How to drive traffic and make friends. Android. Rootkit. Travis Eckhart. CarrierIQ.

If you read the title, you win the game. Throw a few popular terms together, post a video of technical stuff going on, and toss in a few scary terms like “malware,” “rootkit,” “privacy violation,” and “lawsuit” and you’ll be making Adsense revenue hand over fist.

This CarrierIQ thing will blow over relatively quickly. The companies that have been dogged so wildly the past week won’t get an apology or retraction from the thousands of people who have been mislead by a well-intentioned developer and the dozens of blogs who were quick to turn a handful of claims and a 15-minute YouTube video into fodder for Fox News and Congress.

The bottom line on this CIQ thing is that it’s a service to monitor device performance and user interaction. This sort of system-level watchdog work is typically done in other environments by native code. E.g. Windows Event Logger, or a 3rd-party app the user installs, e.g. an antivirus or widget. From what I’m seeing, mobile carriers chose to outsource this logging integration to CarrierIQ rather than develop it in-house. In other cases, apparently Verizon and Apple, they’ve developed that same sort of software themselves. (Although I suppose they could just not be interested in monitoring device performance to that level of detail.)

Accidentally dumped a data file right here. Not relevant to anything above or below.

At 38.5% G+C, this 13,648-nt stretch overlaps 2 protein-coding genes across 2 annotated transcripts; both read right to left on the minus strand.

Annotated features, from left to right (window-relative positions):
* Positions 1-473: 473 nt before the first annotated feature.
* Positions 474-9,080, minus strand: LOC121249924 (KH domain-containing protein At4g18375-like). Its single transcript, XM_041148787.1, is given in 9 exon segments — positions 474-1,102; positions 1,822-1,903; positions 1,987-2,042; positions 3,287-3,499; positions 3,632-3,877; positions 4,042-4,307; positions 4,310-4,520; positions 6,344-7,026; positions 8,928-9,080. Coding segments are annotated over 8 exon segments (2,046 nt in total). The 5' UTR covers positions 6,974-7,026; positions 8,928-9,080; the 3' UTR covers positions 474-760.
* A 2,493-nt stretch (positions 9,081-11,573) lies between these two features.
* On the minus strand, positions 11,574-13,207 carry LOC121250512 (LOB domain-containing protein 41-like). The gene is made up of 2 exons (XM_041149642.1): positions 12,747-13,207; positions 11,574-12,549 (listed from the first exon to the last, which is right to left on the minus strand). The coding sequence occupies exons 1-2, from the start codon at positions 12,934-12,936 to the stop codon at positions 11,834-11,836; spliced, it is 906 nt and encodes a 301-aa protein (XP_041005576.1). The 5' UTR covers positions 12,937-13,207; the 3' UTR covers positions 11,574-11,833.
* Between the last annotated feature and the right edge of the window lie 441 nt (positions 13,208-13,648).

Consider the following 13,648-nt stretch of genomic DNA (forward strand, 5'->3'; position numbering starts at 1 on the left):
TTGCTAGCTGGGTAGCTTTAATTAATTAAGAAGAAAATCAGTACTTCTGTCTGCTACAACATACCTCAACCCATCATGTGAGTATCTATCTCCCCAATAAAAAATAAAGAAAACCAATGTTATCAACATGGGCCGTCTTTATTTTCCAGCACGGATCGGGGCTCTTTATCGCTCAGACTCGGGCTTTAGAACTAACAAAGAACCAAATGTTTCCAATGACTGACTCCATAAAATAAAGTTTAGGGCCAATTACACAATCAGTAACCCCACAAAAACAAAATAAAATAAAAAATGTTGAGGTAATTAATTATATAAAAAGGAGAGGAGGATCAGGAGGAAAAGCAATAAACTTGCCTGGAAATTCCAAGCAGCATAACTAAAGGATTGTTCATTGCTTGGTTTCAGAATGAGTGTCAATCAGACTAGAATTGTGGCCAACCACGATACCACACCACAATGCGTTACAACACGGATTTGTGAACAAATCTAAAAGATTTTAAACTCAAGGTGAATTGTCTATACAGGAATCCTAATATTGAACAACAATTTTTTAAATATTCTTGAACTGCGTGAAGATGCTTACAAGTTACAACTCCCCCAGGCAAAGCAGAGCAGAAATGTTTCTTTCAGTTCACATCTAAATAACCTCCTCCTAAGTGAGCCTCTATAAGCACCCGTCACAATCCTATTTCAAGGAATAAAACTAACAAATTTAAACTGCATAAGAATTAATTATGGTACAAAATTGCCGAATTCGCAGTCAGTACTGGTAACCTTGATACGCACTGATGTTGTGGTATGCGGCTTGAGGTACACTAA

From the carrier’s perspective I could certainly understand a position of justification where this data is just part of doing business, disclosed in their privacy policy and TOS, and no further thought given to disclosure or opt-out. The info they’re gathering simply isn’t that juicy. “You pushed the wake button 40 times each day, on average, this week.”

From the average consumer’s perspective, I could see that in a world of Facebook, WikiLeaks and LulzSec plastered on the news, any sort of personal data collection or potential transmission is enough to perk up your ears. BUt what happened in this case highlights one downside of popular blogging. And that is when faced with what could be a potentially serious issue, the “journalism” goes away, and copy/paste sensationalism is rampant.

Without independently verifying what Eckhart claimed, otherwise well-respected blogs quickly repeated his claims verbatim, or even added additional speculation to the claims. Any reader with less than a developer’s level of knowledge takes those statements as fact, and the level of misunderstanding compounds to the point where I’m not sure how CIQ or carriers can recover from this. Now we’ve got Congress involved–when was the last time you asked yourself “I wonder what Al Franken thinks about this highly complex technical issue?”


I’m generally as concerned about online privacy, mobile security and personal rights as the next guy. In fact I think most people that know me would say I’m a valuable source of information for issues like that. After watching Eckhart’s video, reading the same statements posted on blogs that I generally read every day, and the thousands of comments on reddit, XDA, etc. I’m frustrated and concerned that so much misinformation has been parroted.

Is this the status quo? Sensationalist claims get picked up by blogs that have built reputations over years, now simply anxious to nail some quick Adsense revenue, and then the masses follow this trail of pseudo-fact and unconfirmed claims, carrying their pitchforks the whole time?

I’ve never thought the democratization of information was a bad thing, but this mess has me concerned.

Justin Written by:

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